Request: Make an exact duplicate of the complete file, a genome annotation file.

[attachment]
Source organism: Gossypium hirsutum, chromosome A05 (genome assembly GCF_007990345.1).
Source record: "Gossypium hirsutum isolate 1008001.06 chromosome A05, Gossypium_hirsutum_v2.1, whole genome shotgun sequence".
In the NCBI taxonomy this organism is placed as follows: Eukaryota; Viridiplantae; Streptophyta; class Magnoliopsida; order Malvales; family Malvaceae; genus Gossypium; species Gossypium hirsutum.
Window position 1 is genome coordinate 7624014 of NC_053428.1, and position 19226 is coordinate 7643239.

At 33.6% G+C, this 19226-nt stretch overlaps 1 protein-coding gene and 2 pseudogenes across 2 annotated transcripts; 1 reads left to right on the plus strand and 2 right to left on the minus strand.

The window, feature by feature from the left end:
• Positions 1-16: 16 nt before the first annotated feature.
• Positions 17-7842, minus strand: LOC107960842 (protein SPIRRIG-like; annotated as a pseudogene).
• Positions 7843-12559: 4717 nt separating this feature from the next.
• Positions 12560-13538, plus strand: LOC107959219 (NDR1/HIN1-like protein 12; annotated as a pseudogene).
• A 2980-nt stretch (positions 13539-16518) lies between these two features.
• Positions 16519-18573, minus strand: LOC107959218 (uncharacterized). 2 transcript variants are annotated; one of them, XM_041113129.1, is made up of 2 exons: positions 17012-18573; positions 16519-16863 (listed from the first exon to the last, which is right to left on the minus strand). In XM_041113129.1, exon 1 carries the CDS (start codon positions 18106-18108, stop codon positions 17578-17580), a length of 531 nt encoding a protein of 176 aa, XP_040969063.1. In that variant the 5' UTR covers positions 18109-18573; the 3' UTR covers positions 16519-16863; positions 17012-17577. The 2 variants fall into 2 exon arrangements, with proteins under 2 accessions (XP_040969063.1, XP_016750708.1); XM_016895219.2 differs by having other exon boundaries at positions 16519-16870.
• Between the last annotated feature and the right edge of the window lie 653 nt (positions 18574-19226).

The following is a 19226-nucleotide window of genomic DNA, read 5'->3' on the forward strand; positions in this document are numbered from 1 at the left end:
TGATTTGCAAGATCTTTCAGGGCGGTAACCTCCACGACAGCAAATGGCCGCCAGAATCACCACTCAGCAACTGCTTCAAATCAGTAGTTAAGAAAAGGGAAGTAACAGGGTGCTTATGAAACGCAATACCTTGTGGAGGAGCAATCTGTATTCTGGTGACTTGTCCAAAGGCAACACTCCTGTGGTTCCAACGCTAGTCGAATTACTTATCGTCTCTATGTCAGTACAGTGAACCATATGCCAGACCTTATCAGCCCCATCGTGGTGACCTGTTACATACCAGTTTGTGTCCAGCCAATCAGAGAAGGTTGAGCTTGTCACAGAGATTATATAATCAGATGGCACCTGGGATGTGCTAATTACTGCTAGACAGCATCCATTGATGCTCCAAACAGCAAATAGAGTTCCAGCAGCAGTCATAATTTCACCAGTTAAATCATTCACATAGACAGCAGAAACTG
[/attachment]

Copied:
Source organism: Gossypium hirsutum, chromosome A05 (genome assembly GCF_007990345.1).
Source record: "Gossypium hirsutum isolate 1008001.06 chromosome A05, Gossypium_hirsutum_v2.1, whole genome shotgun sequence".
In the NCBI taxonomy this organism is placed as follows: Eukaryota; Viridiplantae; Streptophyta; class Magnoliopsida; order Malvales; family Malvaceae; genus Gossypium; species Gossypium hirsutum.
Window position 1 is genome coordinate 7624014 of NC_053428.1, and position 19226 is coordinate 7643239.

At 33.6% G+C, this 19226-nt stretch overlaps 1 protein-coding gene and 2 pseudogenes across 2 annotated transcripts; 1 reads left to right on the plus strand and 2 right to left on the minus strand.

The window, feature by feature from the left end:
• Positions 1-16: 16 nt before the first annotated feature.
• Positions 17-7842, minus strand: LOC107960842 (protein SPIRRIG-like; annotated as a pseudogene).
• Positions 7843-12559: 4717 nt separating this feature from the next.
• Positions 12560-13538, plus strand: LOC107959219 (NDR1/HIN1-like protein 12; annotated as a pseudogene).
• A 2980-nt stretch (positions 13539-16518) lies between these two features.
• Positions 16519-18573, minus strand: LOC107959218 (uncharacterized). 2 transcript variants are annotated; one of them, XM_041113129.1, is made up of 2 exons: positions 17012-18573; positions 16519-16863 (listed from the first exon to the last, which is right to left on the minus strand). In XM_041113129.1, exon 1 carries the CDS (start codon positions 18106-18108, stop codon positions 17578-17580), a length of 531 nt encoding a protein of 176 aa, XP_040969063.1. In that variant the 5' UTR covers positions 18109-18573; the 3' UTR covers positions 16519-16863; positions 17012-17577. The 2 variants fall into 2 exon arrangements, with proteins under 2 accessions (XP_040969063.1, XP_016750708.1); XM_016895219.2 differs by having other exon boundaries at positions 16519-16870.
• Between the last annotated feature and the right edge of the window lie 653 nt (positions 18574-19226).

The following is a 19226-nucleotide window of genomic DNA, read 5'->3' on the forward strand; positions in this document are numbered from 1 at the left end:
TGATTTGCAAGATCTTTCAGGGCGGTAACCTCCACGACAGCAAATGGCCGCCAGAATCACCACTCAGCAACTGCTTCAAATCAGTAGTTAAGAAAAGGGAAGTAACAGGGTGCTTATGAAACGCAATACCTTGTGGAGGAGCAATCTGTATTCTGGTGACTTGTCCAAAGGCAACACTCCTGTGGTTCCAACGCTAGTCGAATTACTTATCGTCTCTATGTCAGTACAGTGAACCATATGCCAGACCTTATCAGCCCCATCGTGGTGACCTGTTACATACCAGTTTGTGTCCAGCCAATCAGAGAAGGTTGAGCTTGTCACAGAGATTATATAATCAGATGGCACCTGGGATGTGCTAATTACTGCTAGACAGCATCCATTGATGCTCCAAACAGCAAATAGAGTTCCAGCAGCAGTCATAATTTCACCAGTTAAATCATTCACATAGACAGCAGAAACTG